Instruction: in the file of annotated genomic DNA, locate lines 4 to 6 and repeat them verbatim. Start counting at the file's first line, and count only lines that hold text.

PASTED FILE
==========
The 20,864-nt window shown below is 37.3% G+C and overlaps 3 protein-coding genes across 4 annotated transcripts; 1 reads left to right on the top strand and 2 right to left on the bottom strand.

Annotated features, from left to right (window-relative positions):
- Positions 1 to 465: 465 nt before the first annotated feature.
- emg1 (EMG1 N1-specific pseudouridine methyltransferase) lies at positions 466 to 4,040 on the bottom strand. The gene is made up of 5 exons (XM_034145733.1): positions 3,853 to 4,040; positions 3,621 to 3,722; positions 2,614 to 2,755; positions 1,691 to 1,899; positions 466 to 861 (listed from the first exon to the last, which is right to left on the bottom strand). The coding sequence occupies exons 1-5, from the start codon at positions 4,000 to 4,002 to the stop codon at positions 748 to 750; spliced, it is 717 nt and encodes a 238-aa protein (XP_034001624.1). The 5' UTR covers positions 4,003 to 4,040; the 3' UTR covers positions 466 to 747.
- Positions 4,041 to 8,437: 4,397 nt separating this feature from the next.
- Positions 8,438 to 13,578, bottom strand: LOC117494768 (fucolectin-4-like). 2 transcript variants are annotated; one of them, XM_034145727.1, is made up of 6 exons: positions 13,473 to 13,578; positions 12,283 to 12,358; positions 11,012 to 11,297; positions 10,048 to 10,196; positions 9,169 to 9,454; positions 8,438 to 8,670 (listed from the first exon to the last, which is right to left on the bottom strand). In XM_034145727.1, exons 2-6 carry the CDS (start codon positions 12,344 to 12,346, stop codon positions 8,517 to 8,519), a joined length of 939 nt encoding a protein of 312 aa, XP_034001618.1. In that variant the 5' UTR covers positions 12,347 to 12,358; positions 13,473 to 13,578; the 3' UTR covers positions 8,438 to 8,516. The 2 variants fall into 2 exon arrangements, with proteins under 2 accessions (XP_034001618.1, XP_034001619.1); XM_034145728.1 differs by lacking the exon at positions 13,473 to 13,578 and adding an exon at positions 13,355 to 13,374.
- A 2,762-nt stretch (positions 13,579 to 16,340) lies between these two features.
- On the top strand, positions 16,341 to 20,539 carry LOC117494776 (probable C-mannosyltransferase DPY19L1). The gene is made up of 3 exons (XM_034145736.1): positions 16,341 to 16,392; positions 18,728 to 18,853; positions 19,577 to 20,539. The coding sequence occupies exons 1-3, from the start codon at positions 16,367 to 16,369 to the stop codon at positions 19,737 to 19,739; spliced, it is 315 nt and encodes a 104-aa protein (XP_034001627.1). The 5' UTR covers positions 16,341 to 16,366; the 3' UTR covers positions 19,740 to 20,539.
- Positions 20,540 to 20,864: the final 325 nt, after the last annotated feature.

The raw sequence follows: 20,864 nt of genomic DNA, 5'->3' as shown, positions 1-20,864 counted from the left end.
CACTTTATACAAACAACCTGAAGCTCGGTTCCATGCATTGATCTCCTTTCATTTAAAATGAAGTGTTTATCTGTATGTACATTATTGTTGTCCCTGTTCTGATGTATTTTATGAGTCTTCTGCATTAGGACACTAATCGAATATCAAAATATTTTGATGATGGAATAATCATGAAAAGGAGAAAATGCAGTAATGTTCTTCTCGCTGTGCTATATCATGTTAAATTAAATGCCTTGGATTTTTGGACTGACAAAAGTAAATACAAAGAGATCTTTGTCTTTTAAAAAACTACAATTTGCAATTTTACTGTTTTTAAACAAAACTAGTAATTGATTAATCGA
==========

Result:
- emg1 (EMG1 N1-specific pseudouridine methyltransferase) lies at positions 466 to 4,040 on the bottom strand. The gene is made up of 5 exons (XM_034145733.1): positions 3,853 to 4,040; positions 3,621 to 3,722; positions 2,614 to 2,755; positions 1,691 to 1,899; positions 466 to 861 (listed from the first exon to the last, which is right to left on the bottom strand). The coding sequence occupies exons 1-5, from the start codon at positions 4,000 to 4,002 to the stop codon at positions 748 to 750; spliced, it is 717 nt and encodes a 238-aa protein (XP_034001624.1). The 5' UTR covers positions 4,003 to 4,040; the 3' UTR covers positions 466 to 747.
- Positions 4,041 to 8,437: 4,397 nt separating this feature from the next.
- Positions 8,438 to 13,578, bottom strand: LOC117494768 (fucolectin-4-like). 2 transcript variants are annotated; one of them, XM_034145727.1, is made up of 6 exons: positions 13,473 to 13,578; positions 12,283 to 12,358; positions 11,012 to 11,297; positions 10,048 to 10,196; positions 9,169 to 9,454; positions 8,438 to 8,670 (listed from the first exon to the last, which is right to left on the bottom strand). In XM_034145727.1, exons 2-6 carry the CDS (start codon positions 12,344 to 12,346, stop codon positions 8,517 to 8,519), a joined length of 939 nt encoding a protein of 312 aa, XP_034001618.1. In that variant the 5' UTR covers positions 12,347 to 12,358; positions 13,473 to 13,578; the 3' UTR covers positions 8,438 to 8,516. The 2 variants fall into 2 exon arrangements, with proteins under 2 accessions (XP_034001618.1, XP_034001619.1); XM_034145728.1 differs by lacking the exon at positions 13,473 to 13,578 and adding an exon at positions 13,355 to 13,374.